“The Complaint simply contains no facts tending to establish that Defendant denied any claims, let alone did so unreasonably,” it wrote. The few facts pleaded at most allege that Plaintiff thinks it should be paid more for repairs performed, which in and of itself is hardly a cause of action.”

Kemper also noted that its economic interest permitted it to get involved with business relations.

Allstate, Liberty Mutual, Nationwide, State Auto, State Farm, Travelers and USAA raised similar points in their defense in the Professional v. First Choice case, as did GEICO. GEICO also pointed out that legal precedent says providing services unilaterally and then seeking compensation wouldn’t qualify one to claim unjust enrichment or quantum meruit.

The Hartford, 21st Century and Farmers noted that the amounts alleged to involve them failed to reach the $75,000 threshold for federal jurisdiction, calling themselves the “Small Claims Defendants.” They also posed a similar argument as GEICO in response to the unjust enrichment, quantum meruit and bad faith allegations. Harleysville Insurance, Donegal, AIG and Penn National pointed out they were all Pennsylvania companies, and so sticking them in a federal lawsuit was inappropriate.

New Jersey, Kentucky, Virginia, Missouri: The Eleventh Circuit agreed with Presnell’s dismissals on all but tortious interference claims in Campbell v. State Farm (Kentucky), Lee Pappas v. State Farm (Virginia), Quality Auto Painting v. State Farm and Ultimate v. State Farm (New Jersey) and Concord v. State Farm (Missouri).

The appellate court ruled that when the body shops were alleging every defendant was steering, they clearly meant every defendant was steering — there was no confusion about who was accused of what.

The Eleventh Circuit felt the same held true for the question of who was supposed to have been wronged by the steering alleged in the lawsuit. With only one plaintiff in four of the five cases, it was obvious who was harmed, Anderson wrote. In the fifth case, it was “amply clear” that all four body shops named as plaintiffs were alleged to have suffered tortious interference, opinion author Circuit Judge R. Lanier Anderson wrote.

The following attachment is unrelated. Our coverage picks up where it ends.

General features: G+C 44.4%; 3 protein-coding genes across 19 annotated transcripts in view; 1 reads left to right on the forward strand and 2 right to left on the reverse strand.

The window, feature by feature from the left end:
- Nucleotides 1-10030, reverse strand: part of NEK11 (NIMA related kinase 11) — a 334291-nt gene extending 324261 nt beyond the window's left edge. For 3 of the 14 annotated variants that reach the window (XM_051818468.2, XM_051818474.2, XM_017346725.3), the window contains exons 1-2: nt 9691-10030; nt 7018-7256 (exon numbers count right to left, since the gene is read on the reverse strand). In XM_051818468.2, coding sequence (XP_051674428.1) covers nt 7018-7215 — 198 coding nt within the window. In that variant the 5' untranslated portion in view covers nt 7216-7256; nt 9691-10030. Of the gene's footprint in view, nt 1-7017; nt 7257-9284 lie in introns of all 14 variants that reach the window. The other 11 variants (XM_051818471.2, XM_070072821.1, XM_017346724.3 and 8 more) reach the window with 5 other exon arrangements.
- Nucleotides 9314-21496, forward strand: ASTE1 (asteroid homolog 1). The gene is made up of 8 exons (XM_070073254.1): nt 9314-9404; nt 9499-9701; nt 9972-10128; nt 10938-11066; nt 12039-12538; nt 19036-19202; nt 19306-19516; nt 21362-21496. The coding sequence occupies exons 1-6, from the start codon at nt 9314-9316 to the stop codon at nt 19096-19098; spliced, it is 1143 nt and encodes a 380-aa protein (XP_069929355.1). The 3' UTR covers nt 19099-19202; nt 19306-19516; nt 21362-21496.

Finally, the court didn’t mind that the shops didn’t identify specific steered customers in the five cases, ruling that the shop would have been the victim of the alleged offense.

“We cannot conclude that the Body Shops’ failure to identify particular potential customers who were steered away constitutes a failure to give each defendant fair notice of the claim against it,” Anderson wrote. “It is not the potential customer who is the target of the alleged tortious interference; it is the targeted Body Shop. A potential customer may—but very well may not—tell the Body Shop that he or she was steered away. On the other hand, each Insurance Company, or its claims adjusters, will know whether the company engages in such a practice, and will know whether each named Plaintiff in the five complaints was noncompliant with that company’s preferred practices and, most important, whether its insureds were steered away from that Plaintiff Body Shop.”

Any additional briefs here should be wrapped up by Sept. 4.

Oregon: Leif’s Auto Collision Centers v. GEICO alleged the carrier is conspiring with its Auto Damage Xpress direct repair program auto body shops to fix prices and boycott the shop. It also alleged intentional interference with economic relations.

GEICO in an Aug. 7 motion to dismiss said it “disagrees with many of the allegations, and several allegations about ARX shops – including allegations of price and other agreements with ARX shops – are manifestly false.”

GEICO said Leif’s lacked facts to support its allegations of horizontal price-fixing agreements and boycotts. The insurer said the shop also lacked specifics of what relationships had been disrupted or any allegation that the insurer’s actions were actually wrongful.

Correction: An earlier version of this report incorrectly identified two states whose initial body shop lawsuits included an allegation of a Progressive employee  reporting a “‘big meeting'” where insurers set rates. The article has since been corrected to reflect the correct states.


A statue of Justice is seen. (Mik_photo/iStock/Thinkstock)

A gavel is shown. (Vladimir Cetinski/iStock)

Lady Justice is shown. (DNY59/iStock)

A gavel and scales of justice are shown. (marchmeena29/iStock)